May 27th, 2015 ~ Vol. 85 No. 21
Looking Back - John Kinnear
Here comes El Nino
Crowsnest Pass Herald Front Page
Herald contributor photo
Powerline tower toppled in Quebe Ice Storm '98"
It was reported recently by Australia’s Bureau of Meteorology that El Nino thresholds have been reached in the tropical Pacific for the first time in five years. This can be good or bad news depending on where you are in the world but one thing is for sure. If this phenomenon continues to build in strength into next fall we are in for some very different weather.
The first time I ever studied this story of weather reversal was in 1997 and I thought I might share what I dug up at that time on the subject.
It was written at the end of November in 1997 and at that time Fernie had still not seen one centimeter of snow. The year before was extraordinary with over five feet by Christmas and another six fell by year’s end. By the time spring came around in 1996 Fernie had had over 13 feet of snow and given what had happened in 1995 (aka big flood) , everyone was really worried about the potential of another. It was, mercifully, a normal melt off that spring. So here’s what I had to say eighteen years ago about the southern oscillation:
This milding out of the weather is due in most part to "the Christ child" which is the Spanish translation of the much bandied about term these days, namely El Nino. The term El Nino dates back to 19th century Peru where sailors noticed that every few years around Christmas time their coastal waters warmed up and flowed southwards down the coastline instead of northwards.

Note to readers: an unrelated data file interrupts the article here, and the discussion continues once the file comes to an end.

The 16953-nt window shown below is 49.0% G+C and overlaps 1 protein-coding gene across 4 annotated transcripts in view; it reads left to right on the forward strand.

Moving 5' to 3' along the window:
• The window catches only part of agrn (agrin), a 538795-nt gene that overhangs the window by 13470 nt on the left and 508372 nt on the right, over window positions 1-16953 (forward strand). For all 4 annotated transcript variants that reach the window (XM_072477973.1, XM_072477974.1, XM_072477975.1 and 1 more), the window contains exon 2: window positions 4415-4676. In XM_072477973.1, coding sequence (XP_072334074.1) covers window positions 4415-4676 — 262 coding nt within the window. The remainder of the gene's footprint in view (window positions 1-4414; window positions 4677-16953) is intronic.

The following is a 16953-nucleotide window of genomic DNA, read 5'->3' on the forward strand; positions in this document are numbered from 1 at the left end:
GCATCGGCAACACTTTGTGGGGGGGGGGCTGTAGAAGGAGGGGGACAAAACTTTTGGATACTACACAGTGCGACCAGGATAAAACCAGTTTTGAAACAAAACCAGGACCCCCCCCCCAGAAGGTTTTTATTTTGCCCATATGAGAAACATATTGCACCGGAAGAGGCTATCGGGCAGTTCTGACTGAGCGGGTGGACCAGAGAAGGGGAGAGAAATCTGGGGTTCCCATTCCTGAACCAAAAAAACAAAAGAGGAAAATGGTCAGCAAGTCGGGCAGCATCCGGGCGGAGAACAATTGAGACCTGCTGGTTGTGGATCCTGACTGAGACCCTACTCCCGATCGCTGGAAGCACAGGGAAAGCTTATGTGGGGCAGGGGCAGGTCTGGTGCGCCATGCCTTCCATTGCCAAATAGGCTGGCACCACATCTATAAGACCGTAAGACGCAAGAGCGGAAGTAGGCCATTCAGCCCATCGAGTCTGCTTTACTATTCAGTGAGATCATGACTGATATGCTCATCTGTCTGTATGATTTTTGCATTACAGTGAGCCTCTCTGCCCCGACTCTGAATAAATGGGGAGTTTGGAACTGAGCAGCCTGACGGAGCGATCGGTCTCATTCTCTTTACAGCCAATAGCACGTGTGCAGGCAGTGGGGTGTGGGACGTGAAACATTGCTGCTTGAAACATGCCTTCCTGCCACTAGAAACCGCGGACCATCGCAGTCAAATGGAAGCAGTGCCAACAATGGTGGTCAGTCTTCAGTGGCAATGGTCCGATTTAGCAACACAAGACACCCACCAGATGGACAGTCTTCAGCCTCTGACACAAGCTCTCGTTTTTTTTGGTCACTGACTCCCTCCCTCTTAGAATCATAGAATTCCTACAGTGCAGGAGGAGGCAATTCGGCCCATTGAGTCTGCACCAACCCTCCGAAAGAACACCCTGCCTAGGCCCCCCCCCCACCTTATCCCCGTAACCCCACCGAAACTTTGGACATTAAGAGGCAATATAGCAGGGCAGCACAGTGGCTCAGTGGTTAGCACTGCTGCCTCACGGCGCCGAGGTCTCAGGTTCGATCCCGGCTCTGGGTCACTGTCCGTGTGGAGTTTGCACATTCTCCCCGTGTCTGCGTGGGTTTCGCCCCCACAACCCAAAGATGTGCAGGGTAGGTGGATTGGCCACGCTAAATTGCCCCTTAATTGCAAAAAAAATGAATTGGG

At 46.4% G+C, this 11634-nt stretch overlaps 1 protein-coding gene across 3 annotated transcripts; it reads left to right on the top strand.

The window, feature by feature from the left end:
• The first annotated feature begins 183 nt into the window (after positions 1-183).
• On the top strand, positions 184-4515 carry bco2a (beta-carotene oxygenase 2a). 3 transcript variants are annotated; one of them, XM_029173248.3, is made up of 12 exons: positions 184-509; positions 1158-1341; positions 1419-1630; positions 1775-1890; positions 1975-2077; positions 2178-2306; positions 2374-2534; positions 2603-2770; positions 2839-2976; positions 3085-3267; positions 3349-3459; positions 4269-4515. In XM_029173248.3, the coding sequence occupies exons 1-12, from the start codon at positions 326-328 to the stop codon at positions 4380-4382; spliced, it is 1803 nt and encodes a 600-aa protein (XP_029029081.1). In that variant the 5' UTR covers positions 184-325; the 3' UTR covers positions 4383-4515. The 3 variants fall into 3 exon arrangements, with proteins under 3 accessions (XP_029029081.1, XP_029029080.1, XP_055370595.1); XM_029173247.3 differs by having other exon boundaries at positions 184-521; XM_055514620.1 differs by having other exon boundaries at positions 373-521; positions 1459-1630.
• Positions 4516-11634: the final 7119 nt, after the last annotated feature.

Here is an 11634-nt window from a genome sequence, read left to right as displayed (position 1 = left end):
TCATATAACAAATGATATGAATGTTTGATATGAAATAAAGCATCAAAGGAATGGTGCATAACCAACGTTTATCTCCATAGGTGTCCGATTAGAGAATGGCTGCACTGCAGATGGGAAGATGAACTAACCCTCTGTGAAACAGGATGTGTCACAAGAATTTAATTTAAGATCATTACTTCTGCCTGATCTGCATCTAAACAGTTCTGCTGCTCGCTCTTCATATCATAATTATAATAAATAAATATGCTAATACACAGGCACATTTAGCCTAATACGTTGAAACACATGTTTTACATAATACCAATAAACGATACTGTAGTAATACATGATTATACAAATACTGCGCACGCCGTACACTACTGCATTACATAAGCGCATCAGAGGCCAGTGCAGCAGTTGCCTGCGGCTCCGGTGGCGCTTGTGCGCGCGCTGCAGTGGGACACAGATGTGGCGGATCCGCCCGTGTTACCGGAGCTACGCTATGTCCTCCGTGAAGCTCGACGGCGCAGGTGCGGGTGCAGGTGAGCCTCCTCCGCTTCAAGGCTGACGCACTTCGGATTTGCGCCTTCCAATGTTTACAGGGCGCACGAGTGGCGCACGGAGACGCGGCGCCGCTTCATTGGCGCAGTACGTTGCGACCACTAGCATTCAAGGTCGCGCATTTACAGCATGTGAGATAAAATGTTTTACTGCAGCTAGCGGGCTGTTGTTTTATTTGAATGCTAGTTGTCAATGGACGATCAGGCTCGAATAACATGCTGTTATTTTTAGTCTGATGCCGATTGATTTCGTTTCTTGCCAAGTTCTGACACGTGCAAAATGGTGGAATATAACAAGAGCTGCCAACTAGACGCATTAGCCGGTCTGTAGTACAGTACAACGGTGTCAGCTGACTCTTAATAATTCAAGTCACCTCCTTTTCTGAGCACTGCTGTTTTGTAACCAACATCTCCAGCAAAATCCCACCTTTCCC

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Offshore Peruvian fishermen have been reaping a wonderful harvest for many years. The fish are there because of an abundance of nutrients. The nutrients are there because of the trade winds. It works like this. The trade winds blow northwest and move war surface waters offshore. This draws colder water up from far below and with it the nutrients that have settled towards the ocean floor. The fish are happy and so are the fishermen. This phenomenon is common to the west coasts of all continents but is most pronounced at offshore Peru. It also makes for a very dry coastline such as that of California.
But (and this is a big but) every 2 to 10 years this upwelling of nutrients is replaced by warm water coming from the north. The culprit for this reversal is of course El Nino doing its thing. The results are usually pretty disastrous there. Fish begin to die or migrate as do millions of seabirds that feed on them. The death toll can apparently be so great sometimes that the hydrogen sulfide released from decaying fish and birds combines with sea fog and literally blackens boats and even cars and houses on shore.
The impact is not restricted to offshore there. In the now infamous 1982/83 El Nino, coastal areas of Ecuador and Peru endured in some cases 300 times normal annual rainfall. Adobe dwellings by the tens of thousands literally dissolved in the rain, avalanches and wild running rivers isolated villages and over 300 people died.
The whole El Nino upheaval in weather patterns is a direct result of a trade wind shift. Normally the trade winds blow north and westward and cause warm equatorial surface waters to accumulate in the western Pacific. This phenomenon has been likened to blowing on a cup of hot coffee, where the surface liquid pushes up against the opposite side of the cup. Moist air rises above this warm tropical water and results in the downpours that nourish Indonesia and bring monsoons to India. This is the normal play of meteorological events that gives Australia, the Philippines, the mid-Pacific and parts of East Asia their normal weather. If these equatorial trade winds reverse direction and blow from west to east things tend to get meteor-illogical.